With the three judges pronouncing differing opinions on the historical and archaeological aspects of the case in the Allahabad High Court's judgement on the disputed land in Ayodhya, many leading historians have been left bemused.
“It's not a logical judgement with so many parts going 2-1. One does not accept the logicality of the judgement,” said Irfan Habib, a noted historian and a former Chairman of the Indian Council of Historical Research who earlier taught at the Aligarh Muslim University.
He noted that the verdict seemed to legitimise the events of 1949, when an idol was placed inside the mosque, by constant references. On the other hand, by minimising any mentions of the demolition of the Babri Masjid in 1992, the court seemed to be disregarding it, he said.
He also expressed surprise that two judges questioned the date of construction of the Babri Masjid, as well as the involvement of emperor Babar or his commander Mir Baqi, since there had been clear inscriptions to this effect before the demolition. “Things that are totally clear historically, the court has tried to muddy,” he said.
“The historical evidence has not been taken into account,” said D.N. Jha, history professor at the Delhi University. Noting the judgement's mention of the “faith and belief of Hindus” in reference to the history of the disputed structure, Dr. Jha asked why the court had requested an excavation of the site.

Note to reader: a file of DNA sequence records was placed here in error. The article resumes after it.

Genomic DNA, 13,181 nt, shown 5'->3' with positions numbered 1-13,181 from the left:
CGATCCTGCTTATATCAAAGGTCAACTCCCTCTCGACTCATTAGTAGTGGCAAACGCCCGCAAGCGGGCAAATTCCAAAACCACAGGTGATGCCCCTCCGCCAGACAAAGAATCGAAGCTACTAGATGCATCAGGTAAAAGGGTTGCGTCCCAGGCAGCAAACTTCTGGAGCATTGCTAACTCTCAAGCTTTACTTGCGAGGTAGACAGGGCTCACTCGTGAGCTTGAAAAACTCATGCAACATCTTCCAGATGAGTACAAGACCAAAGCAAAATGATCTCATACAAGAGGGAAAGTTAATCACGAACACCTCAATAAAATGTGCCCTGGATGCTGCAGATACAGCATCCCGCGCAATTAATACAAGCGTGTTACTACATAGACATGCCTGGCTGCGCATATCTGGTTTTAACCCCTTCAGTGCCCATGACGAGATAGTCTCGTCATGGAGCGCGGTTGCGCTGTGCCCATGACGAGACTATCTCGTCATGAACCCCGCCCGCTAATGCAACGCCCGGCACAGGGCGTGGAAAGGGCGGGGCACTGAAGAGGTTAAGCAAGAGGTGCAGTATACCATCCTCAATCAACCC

“If it is a case of ‘belief,' then it becomes an issue of theology, not archaeology. Should the judiciary be deciding cases on the basis of theology is a question that needs to be asked,” he said.
Professional archaeologists also noted that the judges did not seem to rely heavily on the Archaeological Survey of India's court-directed excavation of the site in 2003, at least in the summaries of their verdict available on Thursday evening.
“Somewhere, there is doubt about the credibility of that report,” said Supriya Verma of the Jawaharlal Nehru University, who acted as an observer during the ASI excavation.
She noted that neither Justice Sudhir Agarwal nor Justice Dharam Veer Sharma even referenced the ASI report to support his conclusion on the existence of a temple on the site before the mosque was built.
“It is almost as though they themselves were not convinced by the evidence. They are clearly conceding that there was no archaeological evidence of a temple or of its demolition…It is a judgement of theology,” she said.
Another observer of the ASI excavation, Jaya Menon of the Aligarh Muslim University, noted that the ASI report itself did not provide any evidence of a demolition, and only asserted the existence of a temple in its conclusion. “So I don't know on what basis they made their judgements,” she said. The ASI report had been criticised by many archaeologists for ignoring evidence such as animal bones, which would not have been found in a temple for Ram, and the existence of glazed pottery and graves which indicated Muslim residents.